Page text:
A couple of days ago, I had a sudden struck of inspiration. Maybe I should just write my own sci-fi wargaming rules… No sooner said than done! I sat down and scribbled a set of simple rules that hopefully would depict sci-fi combat as I envisioned it. I’ve already written about my difficulties with Tomorrow’s War, which basically stem from me not being at all interested in modern weapons and tactics. Some concepts are just not intuitive for me and I can’t be bothered to research them. This, of course, is because my knowledge of how future combat works comes from movies like Star Wars or Serenity. So why not make up my own rules that depict the simplistic and cinematic action I want to see on the tabletop?
The rules are aimed at fast play, that is a game featuring four to five units per side should take about an hour. The core mechanics is an order system I took from a game I played as a teenager, namely Games Workshop’s Space Marine, the first edition of their Epic system. An order chit is placed face down besides each unit and the units are activated according to which order they have. The other important feature are rules for interacting with objectives. I was inspired by Pulp Alley to make the game about achieving objectives and to have units test against their stats to see if they succeed in their interaction.
A possibly provocative thing I did is to deliberately shorten weapons distances. Now I have followed the discussions about this and for historical games I would agree with Richard Clarke and others that modern fire weapons have ranges that, even if reduced in scale, should easily cover the whole of the table. However, I don’t like to envision my sci-fi heroes huddling behind a wall, knowing that one small mistake will cost their lives. I want them to run and do things while the enemy’s blaster shots buzz around them!
That’s it, basically. The rules take up four pages and can be explained in as many minutes. There are some special rules for heavy weapons and vehicles, but most of it is very generic – e.g. there is only one type of heavy support weapon. I just wanted to capture what I feel is the essence of such a thing: It is cumbersome and should be set up to fire and that it has anti-tank capabilities. That’s all I need to know.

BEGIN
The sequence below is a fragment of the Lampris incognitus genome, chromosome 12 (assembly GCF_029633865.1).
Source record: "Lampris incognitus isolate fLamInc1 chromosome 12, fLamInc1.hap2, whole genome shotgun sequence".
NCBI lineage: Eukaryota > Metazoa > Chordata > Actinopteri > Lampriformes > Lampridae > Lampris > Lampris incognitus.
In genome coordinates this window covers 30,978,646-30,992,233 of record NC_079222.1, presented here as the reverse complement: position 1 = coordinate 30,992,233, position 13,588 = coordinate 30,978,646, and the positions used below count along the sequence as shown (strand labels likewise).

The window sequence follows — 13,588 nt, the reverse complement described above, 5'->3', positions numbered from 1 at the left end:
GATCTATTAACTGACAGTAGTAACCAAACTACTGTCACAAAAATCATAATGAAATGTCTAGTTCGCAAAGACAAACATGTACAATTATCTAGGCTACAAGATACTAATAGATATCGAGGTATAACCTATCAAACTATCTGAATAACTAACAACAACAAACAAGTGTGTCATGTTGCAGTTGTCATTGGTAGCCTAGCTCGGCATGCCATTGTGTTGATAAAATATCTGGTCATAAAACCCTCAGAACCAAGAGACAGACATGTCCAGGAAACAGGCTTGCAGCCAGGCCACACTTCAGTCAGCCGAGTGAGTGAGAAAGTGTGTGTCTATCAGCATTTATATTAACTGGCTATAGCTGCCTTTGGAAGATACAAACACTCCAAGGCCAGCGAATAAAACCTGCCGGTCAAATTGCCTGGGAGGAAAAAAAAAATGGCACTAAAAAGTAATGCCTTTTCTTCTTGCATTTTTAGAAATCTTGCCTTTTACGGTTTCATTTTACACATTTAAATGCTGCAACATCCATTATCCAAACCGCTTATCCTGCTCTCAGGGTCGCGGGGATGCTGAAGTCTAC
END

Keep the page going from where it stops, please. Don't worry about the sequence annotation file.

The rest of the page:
With the rules written I was of course keen to play a test game. K. indulged me and we had a short fight between my Quar Expeditionary Force and her TCO. The background story was that both teams were sent to investigate the disappearance of a lone miner somewhere on the fringes of a colony planet.
There were three objectives and whoever first achieved any two of them had won. I decided to go for the left ones and hope that my sniper team would cover the other objective and hinder any interaction on K.’s side. K. rushed forward with her guys, her Sharkmen heading towards the mine, the Brunt approaching the pile of scrap and the Pasiphaeans covering the advance with their heavy weapon. Climbing into the mine, the Sharkmen soon discovered an important clue: It seems the missing miner found some ancient artefact!
The Brunt, however, couldn’t for the life of them figure out what all the scrap meant. It didn’t help that my snipers harassed them from their position on the hill.
My first AAA team meanwhile advanced towards the radio equipment and, prying open the case, got hold of a data disc with the miner’s last messages.
Now it was down to the last objective: Who would be the first? Our forces were beginning to get decimated: With some lucky shots the angry Brunt had dispatched the snipers, while I had managed to take out the Sharkmen. K. decided that her Brunt, who don’t know an isotopic relay from a gyrocoupling, where better suited to fight than to figure out clues and retreated them while she sent some Pasiphaeans over to the scrapheap.
However, my second AAA team, which had been lurking around the mine for a while, finally entered it – after the sharks had been dealt with, of course: who want’s to meet a shark in a dark mine? At first, they couldn’t figure out what had happened, but at the second attempt, they found out what K.’s guys already knew. Having this clue as well as the other from the radio, my teams were ready to pull out. Victory for the Quar!
This game was a very pleasant surprise. Everything worked very smooth. At first, we were a bit slow as we had to get accustomed to the sequence of the different phases, but we quickly got the hang of it. We felt that the firefights were neither too brutal nor too hurtless. The special weapon teams could deal serious damage but were quite brittle, which means that it will be important to figure out how to best use them. We both liked the whole objective mechanics, as it generates a real story – something we missed with Tomorrow’s War.
We are both looking forward to playing more games with those rules. We will try out vehicles next and will also have a go at other scenarios. It already looks as if this may rekindle our love for sci-fi gaming! Our only regret is that we never solved the riddle of the scrapheap…